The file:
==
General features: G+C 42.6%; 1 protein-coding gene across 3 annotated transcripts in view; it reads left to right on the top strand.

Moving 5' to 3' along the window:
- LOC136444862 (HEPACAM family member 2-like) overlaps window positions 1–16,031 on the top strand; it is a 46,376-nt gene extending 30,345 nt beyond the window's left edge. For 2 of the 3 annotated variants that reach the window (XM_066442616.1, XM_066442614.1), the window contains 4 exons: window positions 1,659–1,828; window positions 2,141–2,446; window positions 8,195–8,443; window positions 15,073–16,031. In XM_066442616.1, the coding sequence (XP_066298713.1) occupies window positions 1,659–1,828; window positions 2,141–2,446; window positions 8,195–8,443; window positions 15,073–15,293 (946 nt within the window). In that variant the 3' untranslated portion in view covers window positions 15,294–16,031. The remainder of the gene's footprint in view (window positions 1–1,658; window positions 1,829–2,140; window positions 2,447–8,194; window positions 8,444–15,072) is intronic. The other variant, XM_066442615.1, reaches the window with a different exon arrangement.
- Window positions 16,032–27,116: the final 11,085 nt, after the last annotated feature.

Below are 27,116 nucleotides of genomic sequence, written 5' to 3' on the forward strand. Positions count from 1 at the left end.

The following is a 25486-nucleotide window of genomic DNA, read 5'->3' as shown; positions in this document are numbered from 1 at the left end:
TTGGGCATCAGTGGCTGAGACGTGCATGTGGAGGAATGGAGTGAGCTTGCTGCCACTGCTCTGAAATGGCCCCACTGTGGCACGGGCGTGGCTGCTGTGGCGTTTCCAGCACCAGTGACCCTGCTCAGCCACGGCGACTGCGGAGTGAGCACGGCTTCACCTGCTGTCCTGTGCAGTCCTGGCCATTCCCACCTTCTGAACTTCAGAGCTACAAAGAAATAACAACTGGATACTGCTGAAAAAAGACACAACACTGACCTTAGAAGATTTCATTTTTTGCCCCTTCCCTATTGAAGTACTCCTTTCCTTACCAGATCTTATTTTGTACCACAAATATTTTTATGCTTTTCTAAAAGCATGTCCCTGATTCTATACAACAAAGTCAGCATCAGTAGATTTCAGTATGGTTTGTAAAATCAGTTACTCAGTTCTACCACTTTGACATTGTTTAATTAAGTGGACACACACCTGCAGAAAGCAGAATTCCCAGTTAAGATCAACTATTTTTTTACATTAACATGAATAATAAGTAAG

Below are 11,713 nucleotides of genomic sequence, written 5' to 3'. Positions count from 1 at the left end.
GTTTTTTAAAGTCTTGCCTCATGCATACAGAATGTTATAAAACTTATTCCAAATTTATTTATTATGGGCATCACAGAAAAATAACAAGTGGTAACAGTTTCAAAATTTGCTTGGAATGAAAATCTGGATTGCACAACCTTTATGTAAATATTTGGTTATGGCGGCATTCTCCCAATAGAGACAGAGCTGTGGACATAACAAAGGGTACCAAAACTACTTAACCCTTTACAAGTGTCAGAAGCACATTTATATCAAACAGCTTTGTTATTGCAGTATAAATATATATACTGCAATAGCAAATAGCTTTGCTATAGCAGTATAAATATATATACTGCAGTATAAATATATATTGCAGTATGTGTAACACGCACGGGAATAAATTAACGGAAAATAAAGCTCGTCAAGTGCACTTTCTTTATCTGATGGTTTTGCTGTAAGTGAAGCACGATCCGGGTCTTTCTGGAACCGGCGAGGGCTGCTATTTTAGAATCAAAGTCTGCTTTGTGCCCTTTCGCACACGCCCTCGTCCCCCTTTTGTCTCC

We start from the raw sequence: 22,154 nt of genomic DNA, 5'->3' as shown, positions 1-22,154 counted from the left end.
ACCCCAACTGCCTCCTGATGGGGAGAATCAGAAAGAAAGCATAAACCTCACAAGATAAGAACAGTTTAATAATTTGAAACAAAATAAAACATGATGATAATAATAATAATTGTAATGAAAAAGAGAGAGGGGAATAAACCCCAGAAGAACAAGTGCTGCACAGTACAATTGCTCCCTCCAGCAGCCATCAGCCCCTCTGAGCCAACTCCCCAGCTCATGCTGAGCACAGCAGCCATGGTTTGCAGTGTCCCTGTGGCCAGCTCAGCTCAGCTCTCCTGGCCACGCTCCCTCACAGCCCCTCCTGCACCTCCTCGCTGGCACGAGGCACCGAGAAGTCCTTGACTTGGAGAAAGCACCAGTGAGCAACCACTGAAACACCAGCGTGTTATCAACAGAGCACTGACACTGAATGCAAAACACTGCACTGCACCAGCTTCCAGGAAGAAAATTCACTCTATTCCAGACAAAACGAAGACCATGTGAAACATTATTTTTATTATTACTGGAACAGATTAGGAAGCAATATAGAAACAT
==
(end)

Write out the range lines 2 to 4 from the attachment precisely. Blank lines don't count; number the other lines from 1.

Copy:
Moving 5' to 3' along the window:
- LOC136444862 (HEPACAM family member 2-like) overlaps window positions 1–16,031 on the top strand; it is a 46,376-nt gene extending 30,345 nt beyond the window's left edge. For 2 of the 3 annotated variants that reach the window (XM_066442616.1, XM_066442614.1), the window contains 4 exons: window positions 1,659–1,828; window positions 2,141–2,446; window positions 8,195–8,443; window positions 15,073–16,031. In XM_066442616.1, the coding sequence (XP_066298713.1) occupies window positions 1,659–1,828; window positions 2,141–2,446; window positions 8,195–8,443; window positions 15,073–15,293 (946 nt within the window). In that variant the 3' untranslated portion in view covers window positions 15,294–16,031. The remainder of the gene's footprint in view (window positions 1–1,658; window positions 1,829–2,140; window positions 2,447–8,194; window positions 8,444–15,072) is intronic. The other variant, XM_066442615.1, reaches the window with a different exon arrangement.
- Window positions 16,032–27,116: the final 11,085 nt, after the last annotated feature.